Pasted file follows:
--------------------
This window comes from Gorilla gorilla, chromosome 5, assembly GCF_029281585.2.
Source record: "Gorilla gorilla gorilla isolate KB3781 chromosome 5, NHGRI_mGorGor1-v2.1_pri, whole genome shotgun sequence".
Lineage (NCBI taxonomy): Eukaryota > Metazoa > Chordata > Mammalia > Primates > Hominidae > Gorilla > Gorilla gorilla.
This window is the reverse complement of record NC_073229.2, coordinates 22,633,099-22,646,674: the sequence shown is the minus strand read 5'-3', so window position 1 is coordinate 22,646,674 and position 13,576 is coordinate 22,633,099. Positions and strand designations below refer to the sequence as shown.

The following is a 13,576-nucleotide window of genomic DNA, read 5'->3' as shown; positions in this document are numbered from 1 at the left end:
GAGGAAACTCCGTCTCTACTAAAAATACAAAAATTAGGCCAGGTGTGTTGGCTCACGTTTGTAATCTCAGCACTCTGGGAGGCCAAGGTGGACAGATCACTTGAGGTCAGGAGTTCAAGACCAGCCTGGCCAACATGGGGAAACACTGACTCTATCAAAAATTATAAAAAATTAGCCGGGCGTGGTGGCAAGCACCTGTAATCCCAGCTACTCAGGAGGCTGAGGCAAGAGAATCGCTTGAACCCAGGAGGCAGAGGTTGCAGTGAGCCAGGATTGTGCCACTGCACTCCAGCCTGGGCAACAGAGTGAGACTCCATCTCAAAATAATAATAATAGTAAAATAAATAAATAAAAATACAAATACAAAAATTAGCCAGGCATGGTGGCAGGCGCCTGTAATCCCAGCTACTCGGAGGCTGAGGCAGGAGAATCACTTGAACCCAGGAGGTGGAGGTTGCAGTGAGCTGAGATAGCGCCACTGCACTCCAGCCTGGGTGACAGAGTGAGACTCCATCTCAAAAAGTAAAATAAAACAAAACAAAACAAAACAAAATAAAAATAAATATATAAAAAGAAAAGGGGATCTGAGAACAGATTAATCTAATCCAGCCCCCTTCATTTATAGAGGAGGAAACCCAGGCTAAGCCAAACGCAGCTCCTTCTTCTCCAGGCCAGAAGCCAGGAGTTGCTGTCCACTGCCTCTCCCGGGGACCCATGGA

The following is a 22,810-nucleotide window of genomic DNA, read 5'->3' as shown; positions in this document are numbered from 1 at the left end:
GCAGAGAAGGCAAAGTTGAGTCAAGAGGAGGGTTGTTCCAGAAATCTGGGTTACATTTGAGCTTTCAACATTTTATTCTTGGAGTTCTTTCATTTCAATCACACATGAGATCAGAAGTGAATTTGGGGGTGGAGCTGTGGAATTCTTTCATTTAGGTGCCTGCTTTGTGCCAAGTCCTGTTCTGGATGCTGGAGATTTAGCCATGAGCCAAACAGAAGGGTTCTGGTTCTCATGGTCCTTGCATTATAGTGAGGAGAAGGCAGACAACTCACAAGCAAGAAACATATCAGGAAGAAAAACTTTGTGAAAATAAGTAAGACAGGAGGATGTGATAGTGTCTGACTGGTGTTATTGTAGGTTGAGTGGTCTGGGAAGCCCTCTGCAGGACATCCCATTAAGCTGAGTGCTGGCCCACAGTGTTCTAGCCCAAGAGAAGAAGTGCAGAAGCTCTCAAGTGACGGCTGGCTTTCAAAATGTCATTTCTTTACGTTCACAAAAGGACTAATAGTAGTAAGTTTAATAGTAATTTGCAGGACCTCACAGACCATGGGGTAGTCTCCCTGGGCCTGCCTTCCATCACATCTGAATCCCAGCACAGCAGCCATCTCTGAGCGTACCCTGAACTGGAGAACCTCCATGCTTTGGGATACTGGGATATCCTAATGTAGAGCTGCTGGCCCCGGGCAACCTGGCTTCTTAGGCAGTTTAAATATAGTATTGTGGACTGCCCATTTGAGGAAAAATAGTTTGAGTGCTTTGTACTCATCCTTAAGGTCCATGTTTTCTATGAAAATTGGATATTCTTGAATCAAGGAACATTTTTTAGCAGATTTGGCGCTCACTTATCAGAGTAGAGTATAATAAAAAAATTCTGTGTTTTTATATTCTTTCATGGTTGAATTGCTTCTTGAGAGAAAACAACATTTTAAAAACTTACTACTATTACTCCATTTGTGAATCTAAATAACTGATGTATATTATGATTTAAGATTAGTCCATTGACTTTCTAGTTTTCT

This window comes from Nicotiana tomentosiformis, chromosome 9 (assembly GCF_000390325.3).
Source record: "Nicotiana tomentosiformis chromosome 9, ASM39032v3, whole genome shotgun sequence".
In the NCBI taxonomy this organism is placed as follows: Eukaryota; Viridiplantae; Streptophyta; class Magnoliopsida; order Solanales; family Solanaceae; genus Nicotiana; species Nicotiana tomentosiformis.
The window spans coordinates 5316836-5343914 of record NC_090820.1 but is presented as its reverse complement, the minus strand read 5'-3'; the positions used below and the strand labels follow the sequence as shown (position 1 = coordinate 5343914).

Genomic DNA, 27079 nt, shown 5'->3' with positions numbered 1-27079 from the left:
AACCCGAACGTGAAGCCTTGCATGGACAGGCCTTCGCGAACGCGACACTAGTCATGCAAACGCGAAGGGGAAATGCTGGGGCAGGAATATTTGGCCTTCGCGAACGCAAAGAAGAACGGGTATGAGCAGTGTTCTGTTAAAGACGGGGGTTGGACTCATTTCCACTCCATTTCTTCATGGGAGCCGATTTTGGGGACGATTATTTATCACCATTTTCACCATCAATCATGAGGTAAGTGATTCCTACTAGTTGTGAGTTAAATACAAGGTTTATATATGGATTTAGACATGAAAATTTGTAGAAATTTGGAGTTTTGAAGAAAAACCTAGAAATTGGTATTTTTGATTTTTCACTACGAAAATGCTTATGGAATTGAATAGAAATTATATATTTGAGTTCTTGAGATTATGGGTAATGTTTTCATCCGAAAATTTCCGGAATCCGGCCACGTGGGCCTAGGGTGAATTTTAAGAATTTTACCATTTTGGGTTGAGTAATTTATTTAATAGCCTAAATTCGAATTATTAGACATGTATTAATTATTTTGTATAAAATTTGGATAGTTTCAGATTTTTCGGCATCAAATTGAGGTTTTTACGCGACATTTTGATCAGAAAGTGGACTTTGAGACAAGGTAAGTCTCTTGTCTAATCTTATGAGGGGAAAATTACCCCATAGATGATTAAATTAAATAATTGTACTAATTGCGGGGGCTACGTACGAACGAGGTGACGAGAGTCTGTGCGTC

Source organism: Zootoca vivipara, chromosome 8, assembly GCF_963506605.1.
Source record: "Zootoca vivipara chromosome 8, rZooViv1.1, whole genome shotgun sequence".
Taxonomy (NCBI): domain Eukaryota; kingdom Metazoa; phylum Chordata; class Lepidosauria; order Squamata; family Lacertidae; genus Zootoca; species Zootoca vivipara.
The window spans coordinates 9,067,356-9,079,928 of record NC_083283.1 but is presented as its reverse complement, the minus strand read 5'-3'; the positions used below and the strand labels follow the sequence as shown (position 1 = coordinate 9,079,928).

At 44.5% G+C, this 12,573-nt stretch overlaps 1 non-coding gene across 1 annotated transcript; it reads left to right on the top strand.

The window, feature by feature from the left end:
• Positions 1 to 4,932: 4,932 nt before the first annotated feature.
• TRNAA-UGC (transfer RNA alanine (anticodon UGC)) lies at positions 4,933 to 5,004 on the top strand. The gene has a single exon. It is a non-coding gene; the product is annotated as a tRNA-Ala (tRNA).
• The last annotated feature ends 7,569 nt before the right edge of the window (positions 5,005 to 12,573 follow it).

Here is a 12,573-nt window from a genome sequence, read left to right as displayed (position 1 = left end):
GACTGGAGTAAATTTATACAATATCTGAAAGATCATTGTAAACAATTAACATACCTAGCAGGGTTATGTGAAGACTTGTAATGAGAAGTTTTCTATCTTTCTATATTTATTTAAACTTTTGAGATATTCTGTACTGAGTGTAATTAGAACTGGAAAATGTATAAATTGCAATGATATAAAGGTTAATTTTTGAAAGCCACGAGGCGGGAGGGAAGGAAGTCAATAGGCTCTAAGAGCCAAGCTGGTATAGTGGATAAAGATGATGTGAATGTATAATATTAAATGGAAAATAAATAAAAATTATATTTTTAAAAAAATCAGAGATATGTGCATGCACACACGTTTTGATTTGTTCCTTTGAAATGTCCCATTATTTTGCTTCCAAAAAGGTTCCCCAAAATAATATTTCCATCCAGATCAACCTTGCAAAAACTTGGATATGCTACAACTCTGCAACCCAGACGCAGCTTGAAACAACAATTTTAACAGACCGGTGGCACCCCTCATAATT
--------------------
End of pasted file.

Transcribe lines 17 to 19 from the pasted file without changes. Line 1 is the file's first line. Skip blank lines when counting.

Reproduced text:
Taxonomy (NCBI): domain Eukaryota; kingdom Metazoa; phylum Chordata; class Lepidosauria; order Squamata; family Lacertidae; genus Zootoca; species Zootoca vivipara.
The window spans coordinates 9,067,356-9,079,928 of record NC_083283.1 but is presented as its reverse complement, the minus strand read 5'-3'; the positions used below and the strand labels follow the sequence as shown (position 1 = coordinate 9,079,928).

At 44.5% G+C, this 12,573-nt stretch overlaps 1 non-coding gene across 1 annotated transcript; it reads left to right on the top strand.